Apart from the chairperson, the board has the discretion to decide any number and qualification of members of this committee. Although the discretion of the board is a good way to permit the formation of the committee, it should always be in the best interests of the company. There should not be a member of this committee who may be an interested party to a dispute or non-compliance that has occurred in the company and referred to the stakeholder relationship committee.
The board should have a policy in place to decide the members of the committee to serve the best interests of the company.Justice Venkatachaliah speaks at the Stakeholder Consultations on Women's Safety
Investors who provide financial assistance to a company also usually include the appointment of their representatives on board committees such as stakeholder relationship committee, audit committee, etc.
Such investor directors usually of a non-executive nature should have sufficient knowledge of the operations or the management of the company to be able to contribute productively to such committees. The board representatives may also have a casting vote in their favor in the event of a dispute that occurs in decisions or resolutions by such committee. Although this is a very wide function of the committee, the Act does not provide for enabling of provisions as to how this would be implemented.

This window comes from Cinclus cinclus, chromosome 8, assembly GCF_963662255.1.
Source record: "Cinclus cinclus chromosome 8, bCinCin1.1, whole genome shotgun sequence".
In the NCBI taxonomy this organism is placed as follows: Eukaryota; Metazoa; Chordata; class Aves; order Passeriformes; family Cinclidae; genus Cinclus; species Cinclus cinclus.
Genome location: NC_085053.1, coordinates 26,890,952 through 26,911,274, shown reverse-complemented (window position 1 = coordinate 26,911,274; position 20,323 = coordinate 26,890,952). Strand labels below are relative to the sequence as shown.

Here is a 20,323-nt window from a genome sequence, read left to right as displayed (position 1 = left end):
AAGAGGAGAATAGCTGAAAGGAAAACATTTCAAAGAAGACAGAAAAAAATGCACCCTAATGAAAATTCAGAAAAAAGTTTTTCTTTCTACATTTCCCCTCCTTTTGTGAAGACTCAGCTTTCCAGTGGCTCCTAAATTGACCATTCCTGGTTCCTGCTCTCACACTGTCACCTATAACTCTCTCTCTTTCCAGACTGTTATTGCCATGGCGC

Each group of stakeholders has a different contractual arrangement with the company and distinct motives that means they will be more likely to push for decisions that benefit themselves first and foremost. Employees receive cash compensation plus benefits. By negotiating above-average compensation for workers, unions put the profitability of the company at risk. Many companies have gone bankrupt as a result of out-of-control labor costs. GM and Chrysler declared bankruptcy whereas Ford Motor Company managed to survive without bailout funds.
The four tiers of conflict of interest faced by board directors
Eventually, all three recovered by adjusting labor costs to be more or less in line with competitors, which they did by creating private trusts to finance the benefits of future retirees.
As a result of the financial difficulties that many companies encountered during the s and early s, some companies allowed labor unions to designate one or more members of the firm's board of directors.
The first major company in the United States to elect a union leader to its board was Chrysler in Board members representing unions have a delicate balancing act to play and they need to be aware of the potential conflicts of interest inherent in their role. On the one hand, if they push for high wage increases they could lead the company into bankruptcy and negatively affect all stakeholders in the long run.
On the other hand, if they agree to substantial wage reductions they could lose the trust of the workers they are supposed to defend and represent. Weak corporate governance could open the door for management to take excessive risks.
When the bonuses and incentives of top management are linked to quarterly earnings and profits, managers may be more inclined to focus on the short term, which sometimes leads to hazardous environmental and social impacts. Consumers and customers depend on companies for the reliable supply of products and services. When a company changes its pricing strategy, depending on the product it can potentially have serious repercussions on consumers.